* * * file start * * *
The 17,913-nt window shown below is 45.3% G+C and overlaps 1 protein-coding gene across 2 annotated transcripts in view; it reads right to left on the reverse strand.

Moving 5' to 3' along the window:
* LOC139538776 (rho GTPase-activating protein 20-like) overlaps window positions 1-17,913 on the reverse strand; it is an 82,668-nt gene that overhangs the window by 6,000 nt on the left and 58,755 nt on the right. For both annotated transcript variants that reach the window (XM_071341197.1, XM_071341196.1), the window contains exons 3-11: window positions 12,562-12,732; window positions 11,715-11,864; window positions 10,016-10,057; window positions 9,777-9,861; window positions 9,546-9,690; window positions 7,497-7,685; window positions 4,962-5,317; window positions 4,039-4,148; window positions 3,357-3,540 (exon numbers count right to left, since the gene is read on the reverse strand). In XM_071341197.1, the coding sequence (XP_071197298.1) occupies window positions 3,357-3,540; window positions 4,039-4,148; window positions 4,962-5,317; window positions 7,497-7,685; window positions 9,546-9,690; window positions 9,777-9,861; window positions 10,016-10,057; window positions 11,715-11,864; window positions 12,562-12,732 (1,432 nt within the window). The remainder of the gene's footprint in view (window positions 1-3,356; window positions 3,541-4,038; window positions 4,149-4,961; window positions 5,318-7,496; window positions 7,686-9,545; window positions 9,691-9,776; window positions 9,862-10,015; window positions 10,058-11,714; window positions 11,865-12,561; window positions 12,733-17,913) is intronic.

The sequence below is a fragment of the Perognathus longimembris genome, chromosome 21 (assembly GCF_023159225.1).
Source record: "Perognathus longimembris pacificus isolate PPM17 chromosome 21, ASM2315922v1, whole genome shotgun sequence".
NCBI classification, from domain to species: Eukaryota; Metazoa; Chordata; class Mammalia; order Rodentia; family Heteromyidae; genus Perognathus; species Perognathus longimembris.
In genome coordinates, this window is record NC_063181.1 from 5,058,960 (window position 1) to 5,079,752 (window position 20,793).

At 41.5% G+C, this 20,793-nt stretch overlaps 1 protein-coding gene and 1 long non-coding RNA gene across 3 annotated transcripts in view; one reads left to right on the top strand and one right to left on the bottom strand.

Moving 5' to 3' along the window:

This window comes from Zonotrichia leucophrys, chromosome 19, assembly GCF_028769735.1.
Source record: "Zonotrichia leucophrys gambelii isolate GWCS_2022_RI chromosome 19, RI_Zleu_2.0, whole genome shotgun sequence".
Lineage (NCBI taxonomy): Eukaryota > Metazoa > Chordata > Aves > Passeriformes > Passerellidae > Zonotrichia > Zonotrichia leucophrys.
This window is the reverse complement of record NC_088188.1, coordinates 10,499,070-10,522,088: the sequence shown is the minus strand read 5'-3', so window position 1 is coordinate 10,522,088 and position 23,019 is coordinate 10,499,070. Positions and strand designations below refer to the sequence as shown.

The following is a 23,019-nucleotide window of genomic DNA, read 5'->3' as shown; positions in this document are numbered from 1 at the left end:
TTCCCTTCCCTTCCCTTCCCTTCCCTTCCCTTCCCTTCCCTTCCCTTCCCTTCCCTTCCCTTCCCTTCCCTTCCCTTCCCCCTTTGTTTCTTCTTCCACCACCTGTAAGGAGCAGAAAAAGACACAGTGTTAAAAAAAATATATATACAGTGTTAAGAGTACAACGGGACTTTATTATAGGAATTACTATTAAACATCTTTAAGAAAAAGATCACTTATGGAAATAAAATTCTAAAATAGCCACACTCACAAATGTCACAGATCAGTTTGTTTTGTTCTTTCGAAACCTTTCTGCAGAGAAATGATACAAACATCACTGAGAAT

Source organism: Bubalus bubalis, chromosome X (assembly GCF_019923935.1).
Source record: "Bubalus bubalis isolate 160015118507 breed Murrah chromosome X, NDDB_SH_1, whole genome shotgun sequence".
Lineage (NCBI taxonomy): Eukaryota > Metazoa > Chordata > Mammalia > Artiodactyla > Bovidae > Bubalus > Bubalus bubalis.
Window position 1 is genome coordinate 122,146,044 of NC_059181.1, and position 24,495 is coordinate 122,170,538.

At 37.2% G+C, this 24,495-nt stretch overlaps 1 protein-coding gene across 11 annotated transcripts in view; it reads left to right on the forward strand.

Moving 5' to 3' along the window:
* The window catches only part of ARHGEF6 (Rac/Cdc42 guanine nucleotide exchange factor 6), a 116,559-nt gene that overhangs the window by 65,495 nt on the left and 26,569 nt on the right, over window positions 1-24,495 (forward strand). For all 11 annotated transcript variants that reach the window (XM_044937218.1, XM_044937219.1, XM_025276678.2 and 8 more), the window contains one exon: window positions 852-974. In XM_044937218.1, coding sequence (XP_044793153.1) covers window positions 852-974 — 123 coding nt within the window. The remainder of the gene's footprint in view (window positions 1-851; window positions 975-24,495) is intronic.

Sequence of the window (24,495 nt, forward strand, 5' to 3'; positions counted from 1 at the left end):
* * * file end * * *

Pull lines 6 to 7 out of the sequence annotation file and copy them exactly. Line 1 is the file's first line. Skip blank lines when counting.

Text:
NCBI classification, from domain to species: Eukaryota; Metazoa; Chordata; class Mammalia; order Rodentia; family Heteromyidae; genus Perognathus; species Perognathus longimembris.
In genome coordinates, this window is record NC_063181.1 from 5,058,960 (window position 1) to 5,079,752 (window position 20,793).